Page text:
Accounting Research BULLETINS
Issued by the Committee on Accounting Procedure American Institute of Accountants 270 Madison Avenue, New York 16, N. Y.
Copyright 1956 by American Institute of Accountants
September, 1956 No. 47
Accounting for Costs of Pension Plans
1. Variations in the provisions of pension plans in the United States, in their financial arrangements, and in the circumstances at-tendant upon their adoption, have resulted in substantial differences in accounting for pension costs. This bulletin indicates guides which, in the opinion of the committee, are acceptable for dealing with costs of pension plans in the accounts and reports of companies having such plans. It is not concerned with funding as such.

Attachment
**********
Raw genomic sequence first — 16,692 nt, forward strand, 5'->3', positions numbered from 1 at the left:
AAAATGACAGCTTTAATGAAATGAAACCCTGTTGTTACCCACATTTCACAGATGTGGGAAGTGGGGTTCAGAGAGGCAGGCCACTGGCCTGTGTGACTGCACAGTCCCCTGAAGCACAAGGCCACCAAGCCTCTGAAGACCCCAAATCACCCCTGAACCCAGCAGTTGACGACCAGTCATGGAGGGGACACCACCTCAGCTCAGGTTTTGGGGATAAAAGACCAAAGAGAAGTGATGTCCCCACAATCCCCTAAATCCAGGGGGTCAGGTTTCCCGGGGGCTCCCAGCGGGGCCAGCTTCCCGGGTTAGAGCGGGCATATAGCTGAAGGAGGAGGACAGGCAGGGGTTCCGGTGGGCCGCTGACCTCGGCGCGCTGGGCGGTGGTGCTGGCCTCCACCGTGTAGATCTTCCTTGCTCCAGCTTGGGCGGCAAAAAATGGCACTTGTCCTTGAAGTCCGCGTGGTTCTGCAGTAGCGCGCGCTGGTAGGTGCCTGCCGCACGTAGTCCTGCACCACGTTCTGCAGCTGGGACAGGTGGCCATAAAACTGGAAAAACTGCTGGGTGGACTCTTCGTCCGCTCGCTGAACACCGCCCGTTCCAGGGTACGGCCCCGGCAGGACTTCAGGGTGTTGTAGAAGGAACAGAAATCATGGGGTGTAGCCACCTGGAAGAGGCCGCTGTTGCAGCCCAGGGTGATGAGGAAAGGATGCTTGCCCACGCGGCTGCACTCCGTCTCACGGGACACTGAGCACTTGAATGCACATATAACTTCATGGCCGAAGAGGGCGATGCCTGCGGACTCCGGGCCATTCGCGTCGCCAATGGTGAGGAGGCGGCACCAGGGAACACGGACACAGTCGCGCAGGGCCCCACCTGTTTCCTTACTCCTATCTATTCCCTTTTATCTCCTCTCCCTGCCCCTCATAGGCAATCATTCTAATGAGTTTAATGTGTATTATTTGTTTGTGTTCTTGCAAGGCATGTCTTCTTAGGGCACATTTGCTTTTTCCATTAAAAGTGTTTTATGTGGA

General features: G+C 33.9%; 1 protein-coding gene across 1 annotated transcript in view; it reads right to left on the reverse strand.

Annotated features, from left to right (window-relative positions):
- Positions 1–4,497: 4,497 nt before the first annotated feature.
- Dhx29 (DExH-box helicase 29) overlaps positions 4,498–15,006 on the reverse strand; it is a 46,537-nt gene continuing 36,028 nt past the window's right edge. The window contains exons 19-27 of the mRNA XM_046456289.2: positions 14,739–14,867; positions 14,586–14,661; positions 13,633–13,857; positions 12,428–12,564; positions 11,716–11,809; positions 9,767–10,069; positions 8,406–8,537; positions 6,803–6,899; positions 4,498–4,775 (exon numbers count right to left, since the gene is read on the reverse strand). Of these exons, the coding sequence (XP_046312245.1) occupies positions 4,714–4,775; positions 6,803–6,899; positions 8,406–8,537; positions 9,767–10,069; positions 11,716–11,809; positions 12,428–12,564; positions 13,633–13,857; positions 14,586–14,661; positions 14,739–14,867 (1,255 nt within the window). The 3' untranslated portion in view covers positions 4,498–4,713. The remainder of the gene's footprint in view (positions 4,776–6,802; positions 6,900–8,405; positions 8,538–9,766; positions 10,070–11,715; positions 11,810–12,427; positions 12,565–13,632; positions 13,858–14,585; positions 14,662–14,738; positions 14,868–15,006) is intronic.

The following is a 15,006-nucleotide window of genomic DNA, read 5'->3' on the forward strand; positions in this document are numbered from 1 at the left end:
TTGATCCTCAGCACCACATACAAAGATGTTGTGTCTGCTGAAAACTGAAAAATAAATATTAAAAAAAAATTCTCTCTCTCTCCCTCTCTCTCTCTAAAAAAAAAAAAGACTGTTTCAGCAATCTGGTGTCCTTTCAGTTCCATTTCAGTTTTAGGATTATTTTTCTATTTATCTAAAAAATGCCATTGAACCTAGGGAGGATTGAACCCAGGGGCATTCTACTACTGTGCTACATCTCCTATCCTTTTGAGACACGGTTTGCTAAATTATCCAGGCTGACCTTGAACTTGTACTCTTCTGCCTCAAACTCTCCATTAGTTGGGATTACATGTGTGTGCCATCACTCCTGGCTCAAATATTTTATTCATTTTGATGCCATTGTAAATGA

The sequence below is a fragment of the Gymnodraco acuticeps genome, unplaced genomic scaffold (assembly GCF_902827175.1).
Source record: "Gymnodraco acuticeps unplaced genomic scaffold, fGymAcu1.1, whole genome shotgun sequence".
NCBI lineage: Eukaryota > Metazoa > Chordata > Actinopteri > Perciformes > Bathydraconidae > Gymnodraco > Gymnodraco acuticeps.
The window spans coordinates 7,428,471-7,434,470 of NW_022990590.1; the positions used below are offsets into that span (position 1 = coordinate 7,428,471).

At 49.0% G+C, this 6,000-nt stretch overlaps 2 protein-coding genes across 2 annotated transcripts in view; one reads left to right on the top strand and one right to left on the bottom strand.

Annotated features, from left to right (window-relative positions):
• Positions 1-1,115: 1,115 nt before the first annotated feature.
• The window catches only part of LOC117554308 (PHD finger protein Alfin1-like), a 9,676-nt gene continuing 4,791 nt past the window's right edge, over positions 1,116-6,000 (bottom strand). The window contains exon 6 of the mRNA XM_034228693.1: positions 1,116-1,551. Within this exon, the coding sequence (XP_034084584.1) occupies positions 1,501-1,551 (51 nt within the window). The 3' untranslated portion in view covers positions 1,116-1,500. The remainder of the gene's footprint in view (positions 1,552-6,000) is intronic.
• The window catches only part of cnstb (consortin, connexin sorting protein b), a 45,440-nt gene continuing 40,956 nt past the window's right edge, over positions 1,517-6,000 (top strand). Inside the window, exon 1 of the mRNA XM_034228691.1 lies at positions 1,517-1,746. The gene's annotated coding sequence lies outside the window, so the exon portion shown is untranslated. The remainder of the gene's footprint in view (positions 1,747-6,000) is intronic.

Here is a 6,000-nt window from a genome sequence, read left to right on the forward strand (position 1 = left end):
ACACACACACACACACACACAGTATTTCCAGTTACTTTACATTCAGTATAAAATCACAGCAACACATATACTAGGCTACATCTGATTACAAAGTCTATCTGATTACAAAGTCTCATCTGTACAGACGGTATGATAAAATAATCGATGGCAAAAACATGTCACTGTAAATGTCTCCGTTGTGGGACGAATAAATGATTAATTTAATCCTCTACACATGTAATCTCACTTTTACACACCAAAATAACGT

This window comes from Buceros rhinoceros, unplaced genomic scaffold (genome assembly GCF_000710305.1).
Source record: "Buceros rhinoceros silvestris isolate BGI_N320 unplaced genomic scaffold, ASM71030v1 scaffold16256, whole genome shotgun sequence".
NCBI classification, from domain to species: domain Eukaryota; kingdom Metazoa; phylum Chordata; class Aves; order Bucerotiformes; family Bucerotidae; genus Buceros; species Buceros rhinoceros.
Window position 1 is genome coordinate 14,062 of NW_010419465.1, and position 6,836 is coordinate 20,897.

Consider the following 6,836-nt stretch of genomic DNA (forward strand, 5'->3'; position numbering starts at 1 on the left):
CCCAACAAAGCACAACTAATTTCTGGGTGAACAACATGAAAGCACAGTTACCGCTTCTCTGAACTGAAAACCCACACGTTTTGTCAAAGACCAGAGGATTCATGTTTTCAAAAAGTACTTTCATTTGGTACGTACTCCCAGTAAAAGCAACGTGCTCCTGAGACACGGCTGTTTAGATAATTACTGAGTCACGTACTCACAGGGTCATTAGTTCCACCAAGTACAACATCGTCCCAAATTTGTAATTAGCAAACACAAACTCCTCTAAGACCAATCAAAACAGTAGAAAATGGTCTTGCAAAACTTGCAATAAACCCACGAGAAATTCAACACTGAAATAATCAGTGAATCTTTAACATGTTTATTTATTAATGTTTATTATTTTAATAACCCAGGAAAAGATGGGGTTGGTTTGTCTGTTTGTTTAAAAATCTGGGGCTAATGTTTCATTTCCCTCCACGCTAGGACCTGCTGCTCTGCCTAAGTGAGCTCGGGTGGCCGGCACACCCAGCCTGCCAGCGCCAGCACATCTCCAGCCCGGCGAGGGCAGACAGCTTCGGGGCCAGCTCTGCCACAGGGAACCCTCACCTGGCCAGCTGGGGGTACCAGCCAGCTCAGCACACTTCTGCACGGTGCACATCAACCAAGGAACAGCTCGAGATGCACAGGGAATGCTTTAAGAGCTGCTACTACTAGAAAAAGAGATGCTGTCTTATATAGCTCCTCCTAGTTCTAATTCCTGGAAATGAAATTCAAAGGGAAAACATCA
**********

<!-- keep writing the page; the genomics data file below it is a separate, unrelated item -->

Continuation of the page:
2. The term pension plan is here intended to mean a formal arrangement for employee retirement benefits, whether established unilaterally or through negotiation, by which commitments, specific or implied, have been made which can be used as the basis for esti-mating costs. It does not include profit-sharing plans or deferred-compensation contracts with individuals. It does not apply to informal arrangements by which voluntary payments are made to retired em-ployees, usually in amounts fixed at or about the time of an employee's retirement and in the light of his then situation but subject to change or discontinuance at the employer's will; where such informal arrange-ments exist, the pay-as-you-go method of accounting for pension costs generally is appropriate, although the accrual method is equally appro-priate in cases where costs can be estimated with reasonable accuracy.